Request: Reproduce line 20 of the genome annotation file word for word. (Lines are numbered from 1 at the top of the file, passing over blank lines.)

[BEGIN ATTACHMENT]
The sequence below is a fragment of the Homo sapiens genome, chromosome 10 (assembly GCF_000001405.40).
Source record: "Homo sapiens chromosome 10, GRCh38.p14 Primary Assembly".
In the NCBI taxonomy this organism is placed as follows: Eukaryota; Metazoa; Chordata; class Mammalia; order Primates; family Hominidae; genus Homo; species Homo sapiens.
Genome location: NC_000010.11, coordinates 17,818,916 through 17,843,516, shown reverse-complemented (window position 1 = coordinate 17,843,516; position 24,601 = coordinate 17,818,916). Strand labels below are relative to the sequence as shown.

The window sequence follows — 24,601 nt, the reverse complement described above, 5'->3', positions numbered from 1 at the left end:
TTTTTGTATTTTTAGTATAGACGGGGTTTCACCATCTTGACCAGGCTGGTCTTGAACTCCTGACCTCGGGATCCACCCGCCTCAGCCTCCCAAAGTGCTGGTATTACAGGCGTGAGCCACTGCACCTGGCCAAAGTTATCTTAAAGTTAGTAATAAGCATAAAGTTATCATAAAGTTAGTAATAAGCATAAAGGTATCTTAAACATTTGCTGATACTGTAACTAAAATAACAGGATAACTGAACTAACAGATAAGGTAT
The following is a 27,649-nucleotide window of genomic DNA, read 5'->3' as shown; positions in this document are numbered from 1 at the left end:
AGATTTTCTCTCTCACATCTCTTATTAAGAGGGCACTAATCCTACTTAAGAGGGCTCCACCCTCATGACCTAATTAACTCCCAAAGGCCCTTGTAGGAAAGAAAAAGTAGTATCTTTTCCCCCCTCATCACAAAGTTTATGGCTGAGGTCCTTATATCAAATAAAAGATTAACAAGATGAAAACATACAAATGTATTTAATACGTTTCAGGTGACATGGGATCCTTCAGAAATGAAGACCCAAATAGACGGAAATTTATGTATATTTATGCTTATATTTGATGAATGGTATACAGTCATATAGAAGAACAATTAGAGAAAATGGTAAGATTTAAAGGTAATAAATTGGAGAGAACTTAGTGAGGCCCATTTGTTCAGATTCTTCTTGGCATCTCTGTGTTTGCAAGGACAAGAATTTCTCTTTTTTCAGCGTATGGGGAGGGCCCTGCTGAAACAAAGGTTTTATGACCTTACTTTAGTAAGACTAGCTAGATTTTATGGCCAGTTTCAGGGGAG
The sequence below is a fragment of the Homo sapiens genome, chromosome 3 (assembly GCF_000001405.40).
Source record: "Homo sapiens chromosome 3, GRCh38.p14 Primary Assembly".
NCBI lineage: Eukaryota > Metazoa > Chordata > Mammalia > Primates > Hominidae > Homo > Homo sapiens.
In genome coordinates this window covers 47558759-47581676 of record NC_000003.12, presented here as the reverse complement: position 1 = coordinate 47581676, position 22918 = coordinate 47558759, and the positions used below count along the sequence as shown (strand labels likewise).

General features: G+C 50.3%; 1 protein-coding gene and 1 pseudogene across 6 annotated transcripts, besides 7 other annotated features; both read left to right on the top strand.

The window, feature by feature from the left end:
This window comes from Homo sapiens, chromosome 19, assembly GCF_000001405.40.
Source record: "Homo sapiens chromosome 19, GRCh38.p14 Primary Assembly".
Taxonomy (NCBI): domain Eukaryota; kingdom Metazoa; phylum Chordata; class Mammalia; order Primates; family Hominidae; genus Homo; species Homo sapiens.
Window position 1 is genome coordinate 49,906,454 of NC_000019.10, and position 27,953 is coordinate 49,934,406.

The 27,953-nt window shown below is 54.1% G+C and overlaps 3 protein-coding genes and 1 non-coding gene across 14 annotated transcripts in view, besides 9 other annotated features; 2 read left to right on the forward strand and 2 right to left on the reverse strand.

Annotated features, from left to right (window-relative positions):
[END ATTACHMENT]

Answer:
Annotated features, from left to right (window-relative positions):